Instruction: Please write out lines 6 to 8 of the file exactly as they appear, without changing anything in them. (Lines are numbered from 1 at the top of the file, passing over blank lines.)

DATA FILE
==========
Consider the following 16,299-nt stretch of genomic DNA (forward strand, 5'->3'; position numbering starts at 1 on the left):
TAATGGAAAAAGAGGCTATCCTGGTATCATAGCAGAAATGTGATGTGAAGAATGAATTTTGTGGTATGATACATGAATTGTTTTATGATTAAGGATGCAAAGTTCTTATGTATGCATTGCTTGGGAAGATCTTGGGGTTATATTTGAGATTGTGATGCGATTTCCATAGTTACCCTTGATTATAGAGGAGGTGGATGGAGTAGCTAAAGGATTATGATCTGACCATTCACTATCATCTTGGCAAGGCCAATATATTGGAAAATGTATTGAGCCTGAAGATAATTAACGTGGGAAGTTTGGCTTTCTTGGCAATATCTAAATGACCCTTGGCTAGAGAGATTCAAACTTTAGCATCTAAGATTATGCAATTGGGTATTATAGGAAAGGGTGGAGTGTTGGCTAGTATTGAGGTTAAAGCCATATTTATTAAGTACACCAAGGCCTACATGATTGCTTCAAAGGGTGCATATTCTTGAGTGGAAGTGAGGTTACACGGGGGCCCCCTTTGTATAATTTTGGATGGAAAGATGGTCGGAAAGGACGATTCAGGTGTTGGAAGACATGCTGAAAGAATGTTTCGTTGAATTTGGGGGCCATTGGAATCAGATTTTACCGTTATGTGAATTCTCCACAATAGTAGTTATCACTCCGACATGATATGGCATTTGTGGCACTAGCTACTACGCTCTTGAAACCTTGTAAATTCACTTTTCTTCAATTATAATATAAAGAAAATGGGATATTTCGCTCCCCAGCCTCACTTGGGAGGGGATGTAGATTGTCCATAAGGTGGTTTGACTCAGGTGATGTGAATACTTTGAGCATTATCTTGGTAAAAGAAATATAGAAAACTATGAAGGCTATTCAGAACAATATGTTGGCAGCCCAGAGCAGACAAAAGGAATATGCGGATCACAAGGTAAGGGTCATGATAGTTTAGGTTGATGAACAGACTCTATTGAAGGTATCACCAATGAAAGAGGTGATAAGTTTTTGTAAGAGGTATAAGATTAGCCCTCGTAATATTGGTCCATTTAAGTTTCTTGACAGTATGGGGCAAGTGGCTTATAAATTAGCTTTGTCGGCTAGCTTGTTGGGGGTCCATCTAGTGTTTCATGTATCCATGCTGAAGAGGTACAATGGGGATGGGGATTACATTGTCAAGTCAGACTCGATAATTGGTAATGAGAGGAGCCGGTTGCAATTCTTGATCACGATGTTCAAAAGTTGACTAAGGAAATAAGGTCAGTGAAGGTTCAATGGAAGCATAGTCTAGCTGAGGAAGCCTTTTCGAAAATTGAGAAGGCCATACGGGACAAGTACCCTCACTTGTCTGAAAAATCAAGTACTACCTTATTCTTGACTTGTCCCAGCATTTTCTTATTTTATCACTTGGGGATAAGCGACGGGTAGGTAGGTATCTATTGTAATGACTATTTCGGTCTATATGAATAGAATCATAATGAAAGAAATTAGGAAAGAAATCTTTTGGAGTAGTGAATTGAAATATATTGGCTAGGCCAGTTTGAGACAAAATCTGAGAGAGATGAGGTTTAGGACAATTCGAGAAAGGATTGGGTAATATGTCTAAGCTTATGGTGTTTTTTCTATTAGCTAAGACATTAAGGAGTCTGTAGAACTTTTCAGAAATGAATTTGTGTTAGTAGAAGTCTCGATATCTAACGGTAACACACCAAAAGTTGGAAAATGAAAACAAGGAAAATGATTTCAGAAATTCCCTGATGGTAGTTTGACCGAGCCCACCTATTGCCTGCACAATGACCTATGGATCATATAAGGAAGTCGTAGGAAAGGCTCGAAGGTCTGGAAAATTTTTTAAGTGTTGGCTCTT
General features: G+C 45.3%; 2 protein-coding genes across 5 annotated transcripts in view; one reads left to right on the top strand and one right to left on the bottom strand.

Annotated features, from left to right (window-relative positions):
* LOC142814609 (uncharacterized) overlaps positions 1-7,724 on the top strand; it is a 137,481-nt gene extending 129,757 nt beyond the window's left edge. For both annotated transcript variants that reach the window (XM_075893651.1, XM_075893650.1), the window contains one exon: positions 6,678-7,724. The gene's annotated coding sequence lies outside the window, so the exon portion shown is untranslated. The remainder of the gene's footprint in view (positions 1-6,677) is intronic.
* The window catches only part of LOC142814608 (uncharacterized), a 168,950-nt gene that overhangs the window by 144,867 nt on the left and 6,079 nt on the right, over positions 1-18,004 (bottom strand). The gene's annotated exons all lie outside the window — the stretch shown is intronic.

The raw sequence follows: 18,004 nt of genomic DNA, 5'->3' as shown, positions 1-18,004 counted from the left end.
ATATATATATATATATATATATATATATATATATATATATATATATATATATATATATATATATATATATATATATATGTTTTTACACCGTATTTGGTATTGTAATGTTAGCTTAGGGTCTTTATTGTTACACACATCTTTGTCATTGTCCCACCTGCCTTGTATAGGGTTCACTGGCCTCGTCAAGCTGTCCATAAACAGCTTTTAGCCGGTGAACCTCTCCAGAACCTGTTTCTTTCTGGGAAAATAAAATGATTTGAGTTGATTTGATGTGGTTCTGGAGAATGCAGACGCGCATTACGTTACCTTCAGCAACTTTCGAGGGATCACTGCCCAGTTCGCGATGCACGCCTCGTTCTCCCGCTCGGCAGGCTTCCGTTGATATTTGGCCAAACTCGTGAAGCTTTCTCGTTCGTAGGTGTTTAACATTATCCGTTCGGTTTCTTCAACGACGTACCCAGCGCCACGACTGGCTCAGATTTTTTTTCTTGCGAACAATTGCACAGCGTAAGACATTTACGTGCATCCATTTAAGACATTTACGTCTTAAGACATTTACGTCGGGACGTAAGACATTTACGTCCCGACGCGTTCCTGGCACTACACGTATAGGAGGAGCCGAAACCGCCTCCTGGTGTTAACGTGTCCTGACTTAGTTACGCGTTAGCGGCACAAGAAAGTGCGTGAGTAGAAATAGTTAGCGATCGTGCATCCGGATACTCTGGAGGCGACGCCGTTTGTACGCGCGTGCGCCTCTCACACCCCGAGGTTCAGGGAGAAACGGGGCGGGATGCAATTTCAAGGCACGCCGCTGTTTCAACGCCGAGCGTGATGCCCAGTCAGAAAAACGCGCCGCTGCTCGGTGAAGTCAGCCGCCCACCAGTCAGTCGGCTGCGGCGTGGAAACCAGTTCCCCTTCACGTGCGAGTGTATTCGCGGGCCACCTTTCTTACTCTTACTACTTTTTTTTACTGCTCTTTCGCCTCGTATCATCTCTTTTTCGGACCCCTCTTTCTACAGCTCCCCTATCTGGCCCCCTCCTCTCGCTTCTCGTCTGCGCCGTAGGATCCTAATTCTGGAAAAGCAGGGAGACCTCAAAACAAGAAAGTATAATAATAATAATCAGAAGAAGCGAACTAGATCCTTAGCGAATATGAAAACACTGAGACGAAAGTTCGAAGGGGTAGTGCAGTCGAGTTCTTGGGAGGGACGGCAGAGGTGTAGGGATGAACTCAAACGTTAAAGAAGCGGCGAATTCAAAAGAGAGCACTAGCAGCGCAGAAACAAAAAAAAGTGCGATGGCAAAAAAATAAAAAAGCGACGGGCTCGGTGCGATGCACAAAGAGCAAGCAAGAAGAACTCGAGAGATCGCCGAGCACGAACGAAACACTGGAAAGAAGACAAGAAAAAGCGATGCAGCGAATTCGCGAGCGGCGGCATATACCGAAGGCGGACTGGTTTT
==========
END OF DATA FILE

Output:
* The window catches only part of LOC142814608 (uncharacterized), a 168,950-nt gene that overhangs the window by 144,867 nt on the left and 6,079 nt on the right, over positions 1-18,004 (bottom strand). The gene's annotated exons all lie outside the window — the stretch shown is intronic.

The raw sequence follows: 18,004 nt of genomic DNA, 5'->3' as shown, positions 1-18,004 counted from the left end.
ATATATATATATATATATATATATATATATATATATATATATATATATATATATATATATATATATATATATATATATGTTTTTACACCGTATTTGGTATTGTAATGTTAGCTTAGGGTCTTTATTGTTACACACATCTTTGTCATTGTCCCACCTGCCTTGTATAGGGTTCACTGGCCTCGTCAAGCTGTCCATAAACAGCTTTTAGCCGGTGAACCTCTCCAGAACCTGTTTCTTTCTGGGAAAATAAAATGATTTGAGTTGATTTGATGTGGTTCTGGAGAATGCAGACGCGCATTACGTTACCTTCAGCAACTTTCGAGGGATCACTGCCCAGTTCGCGATGCACGCCTCGTTCTCCCGCTCGGCAGGCTTCCGTTGATATTTGGCCAAACTCGTGAAGCTTTCTCGTTCGTAGGTGTTTAACATTATCCGTTCGGTTTCTTCAACGACGTACCCAGCGCCACGACTGGCTCAGATTTTTTTTCTTGCGAACAATTGCACAGCGTAAGACATTTACGTGCATCCATTTAAGACATTTACGTCTTAAGACATTTACGTCGGGACGTAAGACATTTACGTCCCGACGCGTTCCTGGCACTACACGTATAGGAGGAGCCGAAACCGCCTCCTGGTGTTAACGTGTCCTGACTTAGTTACGCGTTAGCGGCACAAGAAAGTGCGTGAGTAGAAATAGTTAGCGATCGTGCATCCGGATACTCTGGAGGCGACGCCGTTTGTACGCGCGTGCGCCTCTCACACCCCGAGGTTCAGGGAGAAACGGGGCGGGATGCAATTTCAAGGCACGCCGCTGTTTCAACGCCGAGCGTGATGCCCAGTCAGAAAAACGCGCCGCTGCTCGGTGAAGTCAGCCGCCCACCAGTCAGTCGGCTGCGGCGTGGAAACCAGTTCCCCTTCACGTGCGAGTGTATTCGCGGGCCACCTTTCTTACTCTTACTACTTTTTTTTACTGCTCTTTCGCCTCGTATCATCTCTTTTTCGGACCCCTCTTTCTACAGCTCCCCTATCTGGCCCCCTCCTCTCGCTTCTCGTCTGCGCCGTAGGATCCTAATTCTGGAAAAGCAGGGAGACCTCAAAACAAGAAAGTATAATAATAATAATCAGAAGAAGCGAACTAGATCCTTAGCGAATATGAAAACACTGAGACGAAAGTTCGAAGGGGTAGTGCAGTCGAGTTCTTGGGAGGGACGGCAGAGGTGTAGGGATGAACTCAAACGTTAAAGAAGCGGCGAATTCAAAAGAGAGCACTAGCAGCGCAGAAACAAAAAAAAGTGCGATGGCAAAAAAATAAAAAAGCGACGGGCTCGGTGCGATGCACAAAGAGCAAGCAAGAAGAACTCGAGAGATCGCCGAGCACGAACGAAACACTGGAAAGAAGACAAGAAAAAGCGATGCAGCGAATTCGCGAGCGGCGGCATATACCGAAGGCGGACTGGTTTT